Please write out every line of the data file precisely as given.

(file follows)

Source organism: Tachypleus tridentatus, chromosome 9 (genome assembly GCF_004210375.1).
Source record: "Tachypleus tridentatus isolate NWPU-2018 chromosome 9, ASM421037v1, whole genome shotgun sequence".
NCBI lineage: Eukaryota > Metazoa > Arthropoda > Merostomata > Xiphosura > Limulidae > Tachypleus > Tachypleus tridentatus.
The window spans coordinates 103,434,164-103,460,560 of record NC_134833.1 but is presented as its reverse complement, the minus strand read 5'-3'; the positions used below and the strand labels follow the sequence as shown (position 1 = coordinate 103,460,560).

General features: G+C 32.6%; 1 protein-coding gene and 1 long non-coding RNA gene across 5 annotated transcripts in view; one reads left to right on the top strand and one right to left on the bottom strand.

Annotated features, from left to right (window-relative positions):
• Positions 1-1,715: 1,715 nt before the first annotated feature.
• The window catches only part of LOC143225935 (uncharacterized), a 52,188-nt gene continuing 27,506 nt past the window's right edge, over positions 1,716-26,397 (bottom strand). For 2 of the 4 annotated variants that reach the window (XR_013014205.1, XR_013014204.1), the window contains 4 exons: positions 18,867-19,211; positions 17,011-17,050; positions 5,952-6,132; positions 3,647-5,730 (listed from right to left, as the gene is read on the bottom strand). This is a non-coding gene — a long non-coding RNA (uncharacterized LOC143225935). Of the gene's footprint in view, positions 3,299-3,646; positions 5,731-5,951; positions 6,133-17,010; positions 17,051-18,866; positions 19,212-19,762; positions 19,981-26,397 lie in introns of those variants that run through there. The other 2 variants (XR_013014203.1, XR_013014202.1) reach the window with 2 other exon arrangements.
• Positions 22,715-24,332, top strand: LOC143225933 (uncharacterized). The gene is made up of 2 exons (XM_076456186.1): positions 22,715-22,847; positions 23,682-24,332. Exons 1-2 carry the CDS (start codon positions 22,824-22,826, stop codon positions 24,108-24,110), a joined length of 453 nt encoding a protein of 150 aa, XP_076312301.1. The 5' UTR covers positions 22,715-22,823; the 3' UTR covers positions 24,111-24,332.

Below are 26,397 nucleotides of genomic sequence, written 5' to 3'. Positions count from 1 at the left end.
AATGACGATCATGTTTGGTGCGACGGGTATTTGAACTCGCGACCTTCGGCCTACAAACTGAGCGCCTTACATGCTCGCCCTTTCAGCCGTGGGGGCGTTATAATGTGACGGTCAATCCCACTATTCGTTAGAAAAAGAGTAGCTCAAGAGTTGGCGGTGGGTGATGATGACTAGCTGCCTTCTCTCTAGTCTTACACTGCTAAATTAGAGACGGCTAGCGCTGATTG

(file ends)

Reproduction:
Source organism: Tachypleus tridentatus, chromosome 9 (genome assembly GCF_004210375.1).
Source record: "Tachypleus tridentatus isolate NWPU-2018 chromosome 9, ASM421037v1, whole genome shotgun sequence".
NCBI lineage: Eukaryota > Metazoa > Arthropoda > Merostomata > Xiphosura > Limulidae > Tachypleus > Tachypleus tridentatus.
The window spans coordinates 103,434,164-103,460,560 of record NC_134833.1 but is presented as its reverse complement, the minus strand read 5'-3'; the positions used below and the strand labels follow the sequence as shown (position 1 = coordinate 103,460,560).

General features: G+C 32.6%; 1 protein-coding gene and 1 long non-coding RNA gene across 5 annotated transcripts in view; one reads left to right on the top strand and one right to left on the bottom strand.

Annotated features, from left to right (window-relative positions):
• Positions 1-1,715: 1,715 nt before the first annotated feature.
• The window catches only part of LOC143225935 (uncharacterized), a 52,188-nt gene continuing 27,506 nt past the window's right edge, over positions 1,716-26,397 (bottom strand). For 2 of the 4 annotated variants that reach the window (XR_013014205.1, XR_013014204.1), the window contains 4 exons: positions 18,867-19,211; positions 17,011-17,050; positions 5,952-6,132; positions 3,647-5,730 (listed from right to left, as the gene is read on the bottom strand). This is a non-coding gene — a long non-coding RNA (uncharacterized LOC143225935). Of the gene's footprint in view, positions 3,299-3,646; positions 5,731-5,951; positions 6,133-17,010; positions 17,051-18,866; positions 19,212-19,762; positions 19,981-26,397 lie in introns of those variants that run through there. The other 2 variants (XR_013014203.1, XR_013014202.1) reach the window with 2 other exon arrangements.
• Positions 22,715-24,332, top strand: LOC143225933 (uncharacterized). The gene is made up of 2 exons (XM_076456186.1): positions 22,715-22,847; positions 23,682-24,332. Exons 1-2 carry the CDS (start codon positions 22,824-22,826, stop codon positions 24,108-24,110), a joined length of 453 nt encoding a protein of 150 aa, XP_076312301.1. The 5' UTR covers positions 22,715-22,823; the 3' UTR covers positions 24,111-24,332.

Below are 26,397 nucleotides of genomic sequence, written 5' to 3'. Positions count from 1 at the left end.
AATGACGATCATGTTTGGTGCGACGGGTATTTGAACTCGCGACCTTCGGCCTACAAACTGAGCGCCTTACATGCTCGCCCTTTCAGCCGTGGGGGCGTTATAATGTGACGGTCAATCCCACTATTCGTTAGAAAAAGAGTAGCTCAAGAGTTGGCGGTGGGTGATGATGACTAGCTGCCTTCTCTCTAGTCTTACACTGCTAAATTAGAGACGGCTAGCGCTGATTG